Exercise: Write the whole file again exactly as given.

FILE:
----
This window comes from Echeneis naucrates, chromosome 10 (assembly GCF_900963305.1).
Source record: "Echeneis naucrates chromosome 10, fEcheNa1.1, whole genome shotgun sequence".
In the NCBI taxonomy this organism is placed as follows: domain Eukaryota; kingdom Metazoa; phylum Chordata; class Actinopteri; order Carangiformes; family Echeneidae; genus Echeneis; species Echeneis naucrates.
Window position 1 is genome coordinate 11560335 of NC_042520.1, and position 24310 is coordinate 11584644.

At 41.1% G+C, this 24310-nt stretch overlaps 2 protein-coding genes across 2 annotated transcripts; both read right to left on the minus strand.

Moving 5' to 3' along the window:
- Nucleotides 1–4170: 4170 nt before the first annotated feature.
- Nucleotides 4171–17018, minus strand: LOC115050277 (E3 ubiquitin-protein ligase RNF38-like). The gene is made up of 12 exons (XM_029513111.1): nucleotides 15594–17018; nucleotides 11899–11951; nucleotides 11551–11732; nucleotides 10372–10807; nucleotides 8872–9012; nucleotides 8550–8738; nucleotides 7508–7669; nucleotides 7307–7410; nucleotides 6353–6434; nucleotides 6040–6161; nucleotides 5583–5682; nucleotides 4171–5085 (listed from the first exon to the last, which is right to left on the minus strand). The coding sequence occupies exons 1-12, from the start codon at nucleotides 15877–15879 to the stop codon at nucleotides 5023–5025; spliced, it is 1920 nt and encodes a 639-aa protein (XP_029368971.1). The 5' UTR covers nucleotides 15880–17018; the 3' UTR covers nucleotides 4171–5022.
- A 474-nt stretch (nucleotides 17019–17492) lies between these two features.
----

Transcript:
This window comes from Echeneis naucrates, chromosome 10 (assembly GCF_900963305.1).
Source record: "Echeneis naucrates chromosome 10, fEcheNa1.1, whole genome shotgun sequence".
In the NCBI taxonomy this organism is placed as follows: domain Eukaryota; kingdom Metazoa; phylum Chordata; class Actinopteri; order Carangiformes; family Echeneidae; genus Echeneis; species Echeneis naucrates.
Window position 1 is genome coordinate 11560335 of NC_042520.1, and position 24310 is coordinate 11584644.

At 41.1% G+C, this 24310-nt stretch overlaps 2 protein-coding genes across 2 annotated transcripts; both read right to left on the minus strand.

Moving 5' to 3' along the window:
- Nucleotides 1–4170: 4170 nt before the first annotated feature.
- Nucleotides 4171–17018, minus strand: LOC115050277 (E3 ubiquitin-protein ligase RNF38-like). The gene is made up of 12 exons (XM_029513111.1): nucleotides 15594–17018; nucleotides 11899–11951; nucleotides 11551–11732; nucleotides 10372–10807; nucleotides 8872–9012; nucleotides 8550–8738; nucleotides 7508–7669; nucleotides 7307–7410; nucleotides 6353–6434; nucleotides 6040–6161; nucleotides 5583–5682; nucleotides 4171–5085 (listed from the first exon to the last, which is right to left on the minus strand). The coding sequence occupies exons 1-12, from the start codon at nucleotides 15877–15879 to the stop codon at nucleotides 5023–5025; spliced, it is 1920 nt and encodes a 639-aa protein (XP_029368971.1). The 5' UTR covers nucleotides 15880–17018; the 3' UTR covers nucleotides 4171–5022.
- A 474-nt stretch (nucleotides 17019–17492) lies between these two features.